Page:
RECIPES FOR DISASTER (John Webster). 85 minutes. Some subtitles. Screens Wednesday (January 14), 6:30 and 9:15 pm, at the Bloor (506 Bloor West).
This month's doc soup entry, Recipes For Disaster, chronicles a year in the life of Anglo-Finnish filmmaker John Webster. During that time, he tried to put his family on what he calls "an oil diet," embargoing plastic products and ultimately trying to get them off fossil fuels entirely.
He's on the line from Finland now, telling me about it, and as we talk I can't help noticing that my office phone is made almost entirely of plastic. So is the casing of the digital recorder I'm using to capture the conversation. And the keyboard on which I'm now transcribing it. And so on.
That's kind of the point, Webster tells me. Plastics are absolutely everywhere, and we would find it awfully hard to eliminate them from daily usage.
"We're completely addicted to fossil fuels," he says. "Addicted even to the smallest, most ridiculous thing, like a tube of toothpaste. One of the starting points for the film was the question ‘If we know where this [lifestyle] is leading us, how come it's so difficult to change?' And during my research, I began to get the feeling that it had to do with the way we behave as humans - just the small day-to-day things that make it so very hard to change."
What's most intriguing about Webster's film, which began as a light-hearted exploration of the practicality of his experiment, is its almost accidental revelation of the human cost of doing without such modern conveniences as blister packaging and gasoline. Most of that is experienced by his wife, Anu, whose initial enthusiasm for the oil diet gradually turns to exasperation as Webster's asceticism leads him to sell their car and open a biodiesel resale business.
"Well, certainly my behaviour serves as a cautionary tale," he laughs. "That was totally unexpected, that I was such a dickhead - I am such a dickhead - which is really something that was revealed to me at the editing stage. I had a really good editor on this who was gentle and frank and very good at finding the inner tension of the scene quickly and efficiently. He used to be doubled up laughing at all the things I did; our favourite is when I tell Anu about my brilliant biodiesel company. Just the look on her face...."
The slow-burning tension between Webster and Anu gives Recipes For Disaster its dramatic heart.
"It was a surprise to me, as the film began to take shape, that so much of the film was about a relationship," Webster says. "It so often happens, in the editing process, that a film starts to want to go its own way. It wasn't what I planned at all, that it should be like that - though, actually, I planned very little. But it was a very good thing for the film."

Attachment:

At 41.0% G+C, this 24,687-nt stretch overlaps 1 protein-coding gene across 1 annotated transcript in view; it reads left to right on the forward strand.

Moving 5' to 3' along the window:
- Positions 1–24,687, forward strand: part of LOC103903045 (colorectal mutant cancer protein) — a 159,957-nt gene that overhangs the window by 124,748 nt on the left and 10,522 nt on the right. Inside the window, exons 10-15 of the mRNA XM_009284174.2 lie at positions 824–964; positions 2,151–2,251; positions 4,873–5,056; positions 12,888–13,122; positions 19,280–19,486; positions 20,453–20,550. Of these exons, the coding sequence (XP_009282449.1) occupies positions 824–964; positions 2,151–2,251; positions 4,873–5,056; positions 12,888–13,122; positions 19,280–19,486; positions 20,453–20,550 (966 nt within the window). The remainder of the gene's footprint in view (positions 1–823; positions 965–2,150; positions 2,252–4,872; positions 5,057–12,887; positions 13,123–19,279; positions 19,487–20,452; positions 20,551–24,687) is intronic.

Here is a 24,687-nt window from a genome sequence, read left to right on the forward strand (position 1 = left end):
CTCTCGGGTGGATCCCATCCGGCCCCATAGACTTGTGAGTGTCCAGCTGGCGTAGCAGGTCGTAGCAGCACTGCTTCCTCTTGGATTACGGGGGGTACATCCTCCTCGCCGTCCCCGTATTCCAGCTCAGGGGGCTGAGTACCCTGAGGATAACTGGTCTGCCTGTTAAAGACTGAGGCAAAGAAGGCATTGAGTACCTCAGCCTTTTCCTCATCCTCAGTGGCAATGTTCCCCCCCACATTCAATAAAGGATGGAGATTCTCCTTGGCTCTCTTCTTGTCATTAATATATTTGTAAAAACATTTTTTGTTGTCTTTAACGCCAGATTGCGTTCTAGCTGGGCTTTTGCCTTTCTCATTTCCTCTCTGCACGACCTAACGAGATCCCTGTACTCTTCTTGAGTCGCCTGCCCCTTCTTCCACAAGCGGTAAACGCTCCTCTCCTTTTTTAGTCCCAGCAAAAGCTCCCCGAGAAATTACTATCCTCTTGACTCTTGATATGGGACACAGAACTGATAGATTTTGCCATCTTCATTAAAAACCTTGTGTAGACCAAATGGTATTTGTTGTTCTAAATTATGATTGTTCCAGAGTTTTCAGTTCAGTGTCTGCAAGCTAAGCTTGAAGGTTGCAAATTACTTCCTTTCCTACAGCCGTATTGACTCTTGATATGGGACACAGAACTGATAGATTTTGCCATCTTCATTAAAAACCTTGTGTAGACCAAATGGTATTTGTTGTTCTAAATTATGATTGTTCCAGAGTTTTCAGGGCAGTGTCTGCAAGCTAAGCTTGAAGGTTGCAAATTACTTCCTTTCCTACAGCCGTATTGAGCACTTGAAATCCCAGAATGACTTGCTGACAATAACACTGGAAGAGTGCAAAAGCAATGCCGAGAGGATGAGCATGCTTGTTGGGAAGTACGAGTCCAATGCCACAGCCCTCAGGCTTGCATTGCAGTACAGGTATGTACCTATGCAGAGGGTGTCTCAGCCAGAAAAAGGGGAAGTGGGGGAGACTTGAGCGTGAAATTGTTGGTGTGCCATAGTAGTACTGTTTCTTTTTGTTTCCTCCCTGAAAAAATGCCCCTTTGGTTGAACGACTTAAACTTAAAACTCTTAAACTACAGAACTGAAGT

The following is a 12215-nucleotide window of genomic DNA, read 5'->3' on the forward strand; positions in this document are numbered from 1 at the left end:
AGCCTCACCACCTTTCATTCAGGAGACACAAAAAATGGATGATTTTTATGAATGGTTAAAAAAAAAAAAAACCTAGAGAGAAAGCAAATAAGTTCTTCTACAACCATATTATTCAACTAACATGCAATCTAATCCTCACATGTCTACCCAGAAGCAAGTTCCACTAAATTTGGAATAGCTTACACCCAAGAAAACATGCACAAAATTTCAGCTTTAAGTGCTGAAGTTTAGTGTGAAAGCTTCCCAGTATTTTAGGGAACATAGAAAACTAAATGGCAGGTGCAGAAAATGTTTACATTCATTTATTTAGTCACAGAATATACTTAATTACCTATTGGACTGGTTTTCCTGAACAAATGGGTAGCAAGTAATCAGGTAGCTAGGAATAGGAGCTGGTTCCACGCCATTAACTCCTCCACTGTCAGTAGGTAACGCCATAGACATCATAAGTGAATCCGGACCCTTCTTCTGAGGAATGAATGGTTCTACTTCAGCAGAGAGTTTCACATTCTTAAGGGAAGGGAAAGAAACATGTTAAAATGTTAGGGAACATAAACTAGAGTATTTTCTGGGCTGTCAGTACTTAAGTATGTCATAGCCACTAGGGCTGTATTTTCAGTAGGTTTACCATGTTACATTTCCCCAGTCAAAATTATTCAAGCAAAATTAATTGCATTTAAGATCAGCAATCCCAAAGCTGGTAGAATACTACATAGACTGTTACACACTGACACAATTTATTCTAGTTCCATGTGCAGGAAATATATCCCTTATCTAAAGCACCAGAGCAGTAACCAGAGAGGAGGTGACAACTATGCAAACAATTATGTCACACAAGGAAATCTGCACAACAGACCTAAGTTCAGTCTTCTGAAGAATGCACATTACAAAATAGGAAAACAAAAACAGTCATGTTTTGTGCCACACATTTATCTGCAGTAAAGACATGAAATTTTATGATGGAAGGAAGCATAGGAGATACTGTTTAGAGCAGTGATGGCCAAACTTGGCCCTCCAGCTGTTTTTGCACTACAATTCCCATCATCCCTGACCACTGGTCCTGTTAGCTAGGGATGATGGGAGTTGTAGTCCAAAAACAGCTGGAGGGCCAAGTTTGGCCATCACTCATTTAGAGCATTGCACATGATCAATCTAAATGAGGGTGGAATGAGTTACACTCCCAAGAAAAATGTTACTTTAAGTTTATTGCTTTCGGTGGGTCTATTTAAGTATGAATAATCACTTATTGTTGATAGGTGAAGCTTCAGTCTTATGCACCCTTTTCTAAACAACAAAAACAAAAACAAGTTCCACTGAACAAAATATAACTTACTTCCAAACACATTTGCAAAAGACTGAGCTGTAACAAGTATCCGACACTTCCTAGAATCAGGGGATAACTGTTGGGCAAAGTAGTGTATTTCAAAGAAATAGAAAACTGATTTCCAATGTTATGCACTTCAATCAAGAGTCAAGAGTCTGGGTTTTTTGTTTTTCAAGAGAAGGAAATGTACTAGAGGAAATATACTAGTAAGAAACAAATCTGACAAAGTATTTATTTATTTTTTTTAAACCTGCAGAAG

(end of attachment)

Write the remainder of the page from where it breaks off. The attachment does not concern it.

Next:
It's not exactly a spoiler that the marriage survives the experiment. Webster says he's currently striving to reduce his family's carbon footprint without going entirely overboard.
"I hope I'm more reasonable," he says. "We're following the big three, which is home, food and travel. I don't fly any more, except for between Helsinki and Stockholm, because the emissions are lower than taking a ship. We're building a house at the moment, and thanks to many of the things we learned during the year, we're able to build it on ecological principles. Hopefully, it'll be a house that uses a lot less energy than our old flat. We live by the train tracks, go to local shops. We're not so dependent on the car as we once were, but change like that takes time."
I have to ask about his biodiesel resale business, which even the film seems to know won't pan out.
"I did sell for a while, to just friends of mine. I set up the company, and then I spent the longest time trying to find a storage space to keep it, and it actually sort of petered out after a while. I kind of came to my senses: maybe first and foremost I was a filmmaker, and then only perhaps secondarily I was a fuel salesman."
He laughs at the memory.
"You know, it was part of the darkest hour for me. During that process, the more I found out about climate change, the bleaker it looked. But I was able to do something concrete, even more than what we were doing as a family. That's also about the difficulties of change - you get an idea, and you get so caught up in it that it becomes persistence in error. You go down the wrong path and can't see that there might be an alternative."